Die Nutzung von Informationswertanalysen in Entscheidungen über angewandte Forschung

Der Fall des genetischen Screenings auf Hämochromatose in Deutschland
  • W.H. Rogowski
  • S.D. Grosse
  • E. Meyer
  • J. John
  • S. Palmer
Leitthema

Zusammenfassung

Angesichts der Vielzahl neuer genetischer Tests sehen sich öffentliche Geldgeber der Forderung gegenüber, in Forschung zu deren Wirksamkeit und Wirtschaftlichkeit zu investieren. Solche Untersuchungen rentieren sich aber nur, wenn die daraus gewonnenen Ergebnisse einen relevanten Einfluss auf die Versorgungspraxis haben. Eine Obergrenze für den Wert zusätzlicher Informationen, die die Entscheidungsgrundlage für die Erstattung einzelner Gentests verbessern würden, ist durch den Erwartungswert perfekter Information (Expected Value of Perfect Information, EVPI) gegeben. Die vorliegende Studie illustriert die Bedeutung des EVPI auf Grundlage einer probabilistischen Kosteneffektivitätsanalyse des Screenings auf hereditäre Hämochromatose bei Männern in Deutschland. Hier ist die Einführung eines Bevölkerungsscreenings bei Schwellenwerten von 50.000 oder 100.000 Euro pro gewonnenem Lebensjahr kaum zu empfehlen, und auch der maximal erreichbare Nutzen weiterer Forschung, die zur Revidierung dieser Entscheidung führen könnte, ist gering: Bei den genannten Schwellenwerten beträgt der EVPI 500.000 beziehungsweise 2,2 Mio. Euro. Eine Analyse des EVPI für einzelne Parameter(-gruppen) zeigt, dass Studien über die Adhärenz zur präventiven Phlebotomie den größten potenziellen Nutzen haben. Der Informationswert hängt auch von methodischen Annahmen zum Zeithorizont der Berechnung ab sowie von Szenarien zur Zahl der betroffenen Patienten und der Wirtschaftlichkeit des Screenings.

Schlüsselwörter

Informationswert Kosteneffektivität Hereditäre Hämochromatose Translationale Forschung Adhärenz 

Using value of information analysis in decision making about applied research

The case of genetic screening for hemochromatosis in Germany

Abstract

Public decision makers face demands to invest in applied research in order to accelerate the adoption of new genetic tests. However, such an investment is profitable only if the results gained from further investigations have a significant impact on health care practice. An upper limit for the value of additional information aimed at improving the basis for reimbursement decisions is given by the expected value of perfect information (EVPI). This study illustrates the significance of the concept of EVPI on the basis of a probabilistic cost-effectiveness model of screening for hereditary hemochromatosis among German men. In the present example, population-based screening can barely be recommended at threshold values of 50,000 or 100,000 Euro per life year gained and also the value of additional research which might cause this decision to be overturned is small: At the mentioned threshold values, the EVPI in the German public health care system was ca. 500,000 and 2,200,000 Euro, respectively. An analysis of EVPI by individual parameters or groups of parameters shows that additional research about adherence to preventive phlebotomy could potentially provide the highest benefit. The potential value of further research also depends on methodological assumptions regarding the decision maker’s time horizon as well as on scenarios with an impact on the number of affected patients and the cost-effectiveness of screening.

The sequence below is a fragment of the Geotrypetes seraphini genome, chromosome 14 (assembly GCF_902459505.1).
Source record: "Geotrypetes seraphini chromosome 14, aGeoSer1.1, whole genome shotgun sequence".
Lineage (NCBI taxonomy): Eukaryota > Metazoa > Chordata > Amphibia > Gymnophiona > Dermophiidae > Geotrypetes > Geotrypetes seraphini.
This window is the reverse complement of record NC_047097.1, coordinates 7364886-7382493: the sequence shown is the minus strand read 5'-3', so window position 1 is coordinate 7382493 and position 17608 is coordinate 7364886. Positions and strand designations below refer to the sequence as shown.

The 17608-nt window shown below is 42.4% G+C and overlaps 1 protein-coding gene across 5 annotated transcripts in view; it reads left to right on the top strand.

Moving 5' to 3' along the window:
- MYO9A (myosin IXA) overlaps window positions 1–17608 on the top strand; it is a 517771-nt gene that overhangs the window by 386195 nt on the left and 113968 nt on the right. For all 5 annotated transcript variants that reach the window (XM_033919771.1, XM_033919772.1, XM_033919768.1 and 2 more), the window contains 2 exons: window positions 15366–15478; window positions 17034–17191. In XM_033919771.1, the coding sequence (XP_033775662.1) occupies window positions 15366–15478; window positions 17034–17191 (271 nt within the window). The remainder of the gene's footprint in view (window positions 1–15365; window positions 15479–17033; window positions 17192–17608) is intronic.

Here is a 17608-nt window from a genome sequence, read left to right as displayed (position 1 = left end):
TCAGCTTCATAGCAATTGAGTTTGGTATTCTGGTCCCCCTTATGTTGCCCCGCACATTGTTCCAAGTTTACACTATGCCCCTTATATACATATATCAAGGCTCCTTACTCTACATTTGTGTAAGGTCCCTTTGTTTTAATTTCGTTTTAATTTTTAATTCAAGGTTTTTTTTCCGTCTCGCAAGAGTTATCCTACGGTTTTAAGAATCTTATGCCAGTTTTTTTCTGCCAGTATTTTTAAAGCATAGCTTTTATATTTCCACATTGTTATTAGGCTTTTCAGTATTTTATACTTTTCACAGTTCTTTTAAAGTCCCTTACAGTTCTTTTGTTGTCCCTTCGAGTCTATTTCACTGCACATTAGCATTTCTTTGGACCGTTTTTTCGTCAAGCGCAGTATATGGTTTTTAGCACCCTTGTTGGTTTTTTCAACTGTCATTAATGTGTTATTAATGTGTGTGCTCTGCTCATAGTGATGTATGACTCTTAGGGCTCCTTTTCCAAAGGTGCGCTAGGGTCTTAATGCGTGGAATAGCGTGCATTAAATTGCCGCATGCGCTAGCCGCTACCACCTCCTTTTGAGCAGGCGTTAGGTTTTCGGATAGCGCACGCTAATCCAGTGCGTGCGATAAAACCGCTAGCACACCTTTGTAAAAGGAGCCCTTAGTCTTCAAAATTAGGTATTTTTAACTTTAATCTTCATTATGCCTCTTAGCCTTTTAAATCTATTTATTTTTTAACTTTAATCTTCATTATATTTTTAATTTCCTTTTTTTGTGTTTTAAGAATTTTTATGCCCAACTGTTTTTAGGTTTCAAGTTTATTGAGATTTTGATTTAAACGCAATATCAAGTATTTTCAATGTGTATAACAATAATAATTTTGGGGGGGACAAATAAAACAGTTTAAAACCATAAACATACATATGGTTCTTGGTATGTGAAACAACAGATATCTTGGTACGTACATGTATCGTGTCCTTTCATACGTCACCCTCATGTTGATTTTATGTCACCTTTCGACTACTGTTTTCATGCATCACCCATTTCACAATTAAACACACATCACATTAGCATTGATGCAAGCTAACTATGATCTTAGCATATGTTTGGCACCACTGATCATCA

Keywords

Value of information Cost-effectiveness Hereditary hemochromatosis Translational research Adherence 

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Copyright information

© Springer Medizin Verlag 2012

Authors and Affiliations

  • W.H. Rogowski
    • 1
    • 2
  • S.D. Grosse
    • 3
  • E. Meyer
    • 1
  • J. John
    • 1
  • S. Palmer
    • 4
  1. 1.Institut für Gesundheitsökonomie und Management im GesundheitswesenHelmholtz Zentrum München, Deutsches Forschungszentrum für Gesundheit und Umwelt (GmbH)NeuherbergDeutschland
  2. 2.Institut und Poliklinik für Arbeits-, Sozial- und UmweltmedizinKlinikum der Ludwig-Maximilians UniversitätMünchenDeutschland
  3. 3.CDC – Centers for Disease Control and PreventionAtlantaUSA
  4. 4.Centre for Health EconomicsUniversity of YorkYorkUK

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